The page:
Hantaviruses: History and Overview

  • K. M. Johnson
Part of the Current Topics in Microbiology and Immunology book series (CT MICROBIOLOGY, volume 256)


As early as 1913, Russian clinical records from far eastern Siberia describe the human viral disease now known as hemorrhagic fever with renal syndrome (HFRS) (Casals et al. 1970). Dr. Ho Wang Lee (1982) found a Chinese medical account of a similar disease dating to about A.D. 960. This is not surprising in view of its unique renal complication and the fact that the etiologic agent of HFRS proved to be a zoonotic virus that causes chronic infection with urinary excretion in the murid rodent, Apodemus agrarius. This mouse is the most common wild rodent over much of northern and eastern Asia and often invades cultivated fields, gardens, haystacks, and sometimes human dwellings. Human conflict during the lethal 20th century also played a prominent role in elucidation of the etiology, clinical evolution, epidemiology, and ecology of HFRS. “Field nephritis”, which occurred in both allied and German troops in Flanders during World War I, may well have been caused by a hantavirus now known to occur in western Europe and Scandinavia (Bradford 1916; Arnold 1944). Japanese military physicians encountered the disease in the mid 1930s after invading Manchuria (Kitano 1944), Finnish and German soldiers were affected during World War II (Stuhlfauth 1943; Hortung 1944), and UN troops first encountered the original hantavirus during the Korean Conflict in 1951 (Smadel 1953).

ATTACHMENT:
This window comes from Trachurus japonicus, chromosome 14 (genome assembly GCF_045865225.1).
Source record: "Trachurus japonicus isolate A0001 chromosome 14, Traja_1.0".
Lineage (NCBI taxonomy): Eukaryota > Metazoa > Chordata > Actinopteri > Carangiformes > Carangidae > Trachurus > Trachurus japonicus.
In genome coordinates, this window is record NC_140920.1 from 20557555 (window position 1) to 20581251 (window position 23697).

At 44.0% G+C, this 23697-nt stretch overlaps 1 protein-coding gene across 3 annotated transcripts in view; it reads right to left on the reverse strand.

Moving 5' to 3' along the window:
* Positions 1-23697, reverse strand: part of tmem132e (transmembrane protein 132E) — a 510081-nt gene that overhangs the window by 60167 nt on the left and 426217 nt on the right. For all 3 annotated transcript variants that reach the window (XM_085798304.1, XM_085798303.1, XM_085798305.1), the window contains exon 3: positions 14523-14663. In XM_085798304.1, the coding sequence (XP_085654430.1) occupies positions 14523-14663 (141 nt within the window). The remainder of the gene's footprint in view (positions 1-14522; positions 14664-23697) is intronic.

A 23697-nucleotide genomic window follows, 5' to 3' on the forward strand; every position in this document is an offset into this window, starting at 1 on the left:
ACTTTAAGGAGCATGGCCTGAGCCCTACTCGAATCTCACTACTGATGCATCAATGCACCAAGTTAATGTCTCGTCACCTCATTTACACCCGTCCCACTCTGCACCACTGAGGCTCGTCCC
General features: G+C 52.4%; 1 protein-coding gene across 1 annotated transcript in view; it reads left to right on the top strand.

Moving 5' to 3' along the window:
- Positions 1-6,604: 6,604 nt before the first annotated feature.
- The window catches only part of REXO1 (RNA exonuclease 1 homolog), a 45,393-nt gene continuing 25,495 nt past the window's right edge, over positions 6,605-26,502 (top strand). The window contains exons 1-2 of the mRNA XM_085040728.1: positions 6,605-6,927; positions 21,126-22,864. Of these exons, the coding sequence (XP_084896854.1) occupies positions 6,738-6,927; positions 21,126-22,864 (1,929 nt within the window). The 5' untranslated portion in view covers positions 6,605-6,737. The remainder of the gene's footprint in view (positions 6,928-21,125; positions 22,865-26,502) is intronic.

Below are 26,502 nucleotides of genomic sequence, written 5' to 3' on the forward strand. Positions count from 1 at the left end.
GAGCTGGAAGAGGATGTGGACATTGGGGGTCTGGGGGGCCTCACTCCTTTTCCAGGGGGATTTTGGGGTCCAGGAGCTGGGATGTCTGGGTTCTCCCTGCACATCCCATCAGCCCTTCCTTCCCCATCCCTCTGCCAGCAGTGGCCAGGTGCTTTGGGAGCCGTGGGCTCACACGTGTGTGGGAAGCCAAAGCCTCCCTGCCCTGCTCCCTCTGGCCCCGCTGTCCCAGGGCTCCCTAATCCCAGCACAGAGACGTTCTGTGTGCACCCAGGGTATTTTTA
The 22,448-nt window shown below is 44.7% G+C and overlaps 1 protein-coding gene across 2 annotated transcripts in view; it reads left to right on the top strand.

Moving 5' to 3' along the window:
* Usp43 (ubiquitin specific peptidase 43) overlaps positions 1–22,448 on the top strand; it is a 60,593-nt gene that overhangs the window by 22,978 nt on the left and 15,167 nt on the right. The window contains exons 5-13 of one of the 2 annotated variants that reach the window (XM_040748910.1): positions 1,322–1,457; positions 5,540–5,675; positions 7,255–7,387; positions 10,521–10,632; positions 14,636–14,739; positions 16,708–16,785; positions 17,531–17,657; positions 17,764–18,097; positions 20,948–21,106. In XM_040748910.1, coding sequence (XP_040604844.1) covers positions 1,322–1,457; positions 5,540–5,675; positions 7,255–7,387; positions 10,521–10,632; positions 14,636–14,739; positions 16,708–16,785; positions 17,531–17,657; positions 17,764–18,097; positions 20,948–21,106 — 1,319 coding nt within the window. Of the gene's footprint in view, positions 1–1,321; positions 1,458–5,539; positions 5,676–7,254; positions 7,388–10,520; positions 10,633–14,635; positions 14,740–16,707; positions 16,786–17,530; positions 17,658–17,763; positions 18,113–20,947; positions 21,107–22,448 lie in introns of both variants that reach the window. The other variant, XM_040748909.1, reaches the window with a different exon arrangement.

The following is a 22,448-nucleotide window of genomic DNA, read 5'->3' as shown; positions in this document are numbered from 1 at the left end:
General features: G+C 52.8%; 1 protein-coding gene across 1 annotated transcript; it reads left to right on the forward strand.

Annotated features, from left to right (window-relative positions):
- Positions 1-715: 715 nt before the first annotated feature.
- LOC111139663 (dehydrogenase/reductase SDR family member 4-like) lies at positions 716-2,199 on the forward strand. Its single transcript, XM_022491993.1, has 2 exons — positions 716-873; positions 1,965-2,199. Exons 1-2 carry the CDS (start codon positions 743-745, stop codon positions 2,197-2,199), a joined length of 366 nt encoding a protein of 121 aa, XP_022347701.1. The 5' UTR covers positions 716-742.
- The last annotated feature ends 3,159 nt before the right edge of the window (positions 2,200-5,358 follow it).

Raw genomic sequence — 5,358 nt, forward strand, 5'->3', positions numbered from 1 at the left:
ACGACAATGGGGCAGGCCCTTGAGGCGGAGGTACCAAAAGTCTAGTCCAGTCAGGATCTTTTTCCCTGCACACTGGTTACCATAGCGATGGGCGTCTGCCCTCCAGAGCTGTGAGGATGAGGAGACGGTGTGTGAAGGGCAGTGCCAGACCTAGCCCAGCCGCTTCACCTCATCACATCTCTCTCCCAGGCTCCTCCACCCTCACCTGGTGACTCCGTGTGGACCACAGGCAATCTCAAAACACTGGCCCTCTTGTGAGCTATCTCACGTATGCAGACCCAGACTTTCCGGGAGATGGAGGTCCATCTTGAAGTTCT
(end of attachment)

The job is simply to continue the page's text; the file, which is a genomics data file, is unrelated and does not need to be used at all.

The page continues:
Hemorrhagic Fever Hemorrhagic Fever With Renal Syndrome Indian Health Service Lassa Fever Nephropathia Epidemica 
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© Springer-Verlag Berlin Heidelberg 2001

Authors and Affiliations

  • K. M. Johnson
    • 1
  1. 1.Departments of Biology and MedicineUniversity of New MexicoPlacitasUSA

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